[(essay date autumn 2000) In the following essay, Cherciu evaluates Freeman's humorous critique of traditional courtship rituals in "Juliza" and "One Good Time," and comments on Narcissa Stone's obsession with clothing.]
In a letter sent in 1886 to her friend Mary Louise-Booth, the editor of Harper's Bazar, Mary E. Wilkins expresses succinctly the apparent paradox of her short stories, according to which laughter and tears are often interchangeable:
I have just finished a story, which I do not dare send as yet. It is so very tragic. Mary Wales who always giggles at my pathetic points, has just burst into a flood of tears much to my alarm. I thought she was laughing, and there she was crying. I may change it, and marry the man instead of killing him, but I fear it won't be as artistic.(68)
Most of Freeman's stories of ludicrous courtship combine strategies of revolt disguised in the apparently innocuous mask of humor with often improbable evasions out of the constricting limits of reality. Interpreting the humor and pathos in Freeman's stories of courtship, I will try to bypass the popular "A New England Nun," a story that has become an icon within the increasing body of criticism on Freeman's work. Instead, I will analyze two less known stories, "Juliza" and "One Good Time."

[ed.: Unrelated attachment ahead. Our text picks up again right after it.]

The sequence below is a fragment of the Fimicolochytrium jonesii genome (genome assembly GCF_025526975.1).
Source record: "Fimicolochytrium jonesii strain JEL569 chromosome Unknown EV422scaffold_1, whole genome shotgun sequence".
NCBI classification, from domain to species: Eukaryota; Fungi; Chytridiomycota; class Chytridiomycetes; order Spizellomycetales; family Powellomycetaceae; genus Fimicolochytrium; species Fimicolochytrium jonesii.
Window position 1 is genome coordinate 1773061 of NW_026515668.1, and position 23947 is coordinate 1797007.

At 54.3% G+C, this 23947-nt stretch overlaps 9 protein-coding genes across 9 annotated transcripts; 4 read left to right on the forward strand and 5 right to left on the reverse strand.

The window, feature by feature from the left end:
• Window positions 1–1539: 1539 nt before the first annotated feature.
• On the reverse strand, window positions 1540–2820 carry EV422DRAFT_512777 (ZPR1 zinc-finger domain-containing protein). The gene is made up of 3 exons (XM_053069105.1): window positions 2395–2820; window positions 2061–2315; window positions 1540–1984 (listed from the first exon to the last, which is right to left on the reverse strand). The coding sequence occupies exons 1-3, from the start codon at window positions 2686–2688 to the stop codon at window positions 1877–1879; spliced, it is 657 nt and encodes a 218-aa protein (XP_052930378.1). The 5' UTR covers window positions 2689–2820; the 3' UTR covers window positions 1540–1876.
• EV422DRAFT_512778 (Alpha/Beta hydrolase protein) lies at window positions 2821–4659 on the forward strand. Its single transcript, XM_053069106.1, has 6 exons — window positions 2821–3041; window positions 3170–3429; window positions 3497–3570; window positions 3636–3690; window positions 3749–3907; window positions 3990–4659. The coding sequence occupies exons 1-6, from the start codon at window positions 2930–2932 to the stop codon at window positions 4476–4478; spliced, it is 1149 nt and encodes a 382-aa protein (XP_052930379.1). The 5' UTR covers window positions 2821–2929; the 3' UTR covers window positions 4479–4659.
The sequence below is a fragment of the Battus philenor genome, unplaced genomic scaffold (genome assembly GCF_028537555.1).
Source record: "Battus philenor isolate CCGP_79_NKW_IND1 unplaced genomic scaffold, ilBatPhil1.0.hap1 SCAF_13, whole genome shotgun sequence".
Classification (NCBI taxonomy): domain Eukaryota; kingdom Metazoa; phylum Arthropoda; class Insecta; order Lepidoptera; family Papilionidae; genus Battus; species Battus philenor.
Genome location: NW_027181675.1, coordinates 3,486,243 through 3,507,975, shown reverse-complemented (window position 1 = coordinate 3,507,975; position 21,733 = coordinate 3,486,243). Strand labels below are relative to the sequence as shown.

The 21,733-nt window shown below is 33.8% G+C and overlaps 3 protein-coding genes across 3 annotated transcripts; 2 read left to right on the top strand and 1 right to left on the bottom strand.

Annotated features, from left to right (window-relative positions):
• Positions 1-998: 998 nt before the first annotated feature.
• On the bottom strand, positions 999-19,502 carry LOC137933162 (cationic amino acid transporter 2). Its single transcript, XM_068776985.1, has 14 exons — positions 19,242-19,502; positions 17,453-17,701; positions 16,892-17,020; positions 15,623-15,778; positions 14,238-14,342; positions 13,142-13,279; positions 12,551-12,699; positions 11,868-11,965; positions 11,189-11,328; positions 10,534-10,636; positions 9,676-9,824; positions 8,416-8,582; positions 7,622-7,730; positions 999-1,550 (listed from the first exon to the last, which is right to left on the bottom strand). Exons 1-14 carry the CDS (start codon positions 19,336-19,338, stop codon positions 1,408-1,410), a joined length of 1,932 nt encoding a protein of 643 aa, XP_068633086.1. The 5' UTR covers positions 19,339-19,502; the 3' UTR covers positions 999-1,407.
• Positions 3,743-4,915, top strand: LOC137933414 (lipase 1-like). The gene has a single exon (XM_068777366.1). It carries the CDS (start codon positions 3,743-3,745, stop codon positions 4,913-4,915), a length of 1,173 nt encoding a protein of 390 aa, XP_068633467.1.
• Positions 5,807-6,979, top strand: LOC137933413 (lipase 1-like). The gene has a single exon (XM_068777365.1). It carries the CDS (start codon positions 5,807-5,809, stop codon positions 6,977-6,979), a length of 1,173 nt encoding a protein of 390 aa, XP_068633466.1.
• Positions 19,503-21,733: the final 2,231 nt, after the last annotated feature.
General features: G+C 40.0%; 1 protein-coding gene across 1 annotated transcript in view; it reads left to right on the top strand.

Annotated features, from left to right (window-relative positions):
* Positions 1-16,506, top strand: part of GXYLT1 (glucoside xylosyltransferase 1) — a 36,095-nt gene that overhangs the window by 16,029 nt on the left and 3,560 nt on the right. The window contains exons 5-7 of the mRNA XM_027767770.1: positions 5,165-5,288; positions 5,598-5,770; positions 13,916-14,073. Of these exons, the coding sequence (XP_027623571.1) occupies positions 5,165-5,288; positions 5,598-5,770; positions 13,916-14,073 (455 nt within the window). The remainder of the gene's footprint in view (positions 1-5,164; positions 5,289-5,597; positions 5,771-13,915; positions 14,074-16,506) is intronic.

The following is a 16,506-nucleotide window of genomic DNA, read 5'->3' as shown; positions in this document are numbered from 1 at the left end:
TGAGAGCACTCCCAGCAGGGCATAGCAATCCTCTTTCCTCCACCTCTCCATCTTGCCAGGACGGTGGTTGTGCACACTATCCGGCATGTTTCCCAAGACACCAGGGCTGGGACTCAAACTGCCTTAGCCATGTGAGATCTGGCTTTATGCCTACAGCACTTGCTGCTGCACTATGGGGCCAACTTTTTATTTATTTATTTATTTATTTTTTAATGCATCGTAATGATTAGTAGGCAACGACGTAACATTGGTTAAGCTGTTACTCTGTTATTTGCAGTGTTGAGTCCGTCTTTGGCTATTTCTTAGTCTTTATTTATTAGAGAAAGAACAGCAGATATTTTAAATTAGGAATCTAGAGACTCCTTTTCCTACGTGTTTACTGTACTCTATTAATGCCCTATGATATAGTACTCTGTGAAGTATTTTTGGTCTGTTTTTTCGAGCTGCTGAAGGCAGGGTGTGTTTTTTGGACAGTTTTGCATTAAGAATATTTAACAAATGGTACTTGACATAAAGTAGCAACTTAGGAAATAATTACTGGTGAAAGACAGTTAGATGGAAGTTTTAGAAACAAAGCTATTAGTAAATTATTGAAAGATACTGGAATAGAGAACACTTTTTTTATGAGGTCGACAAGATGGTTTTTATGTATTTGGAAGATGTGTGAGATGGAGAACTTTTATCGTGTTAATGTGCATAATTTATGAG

In an attempt to enlarge the scope of her reception, Freeman took pains to disengage herself from the radical message in her enormously successful story "The Revolt of 'Mother.'" Sarah Penn, or the "Mother" in the title, decides to move her family into the barn her husband has stubbornly built instead of their long promised new house. Her brave decision scandalizes her community but convinces her husband about the power of her determination. Discussing this model of a woman's revolt in an article somewhat misleadingly called "An Autobiography," Freeman claims that the story is not true: "When I wrote that little tale I threw my New England traditions to the winds and trampled on my New England conscience" (134). By the same token, one could argue that the conflicts in "Juliza" and "One Good Time" might be improbable. Definitely, they do not correspond to a traditional definition of what women should be. However, the delicate balance of humor manages to recuperate the truth in what might appear as an irreverent revolt against tradition.
The mixture of pathos and humor in Freeman's stories became apparent quite early. Although most early reviews signaled the presence of humor, Shirley Marchalonis and Gregg Camfield have published the only studies dedicated exclusively to Freeman's humor. Specifically, Marchalonis develops a theory of humor starting from the limitations and the benefits of the local color label. In her view, the function of humor is relevant in its connection with other modes: "Throughout Freeman's work, including those early stories described by Pattee and others as grim, there is often a core of humor--perhaps irony, perhaps the absurd, but humor nonetheless. Characters are placed, or, rather, have placed themselves, in...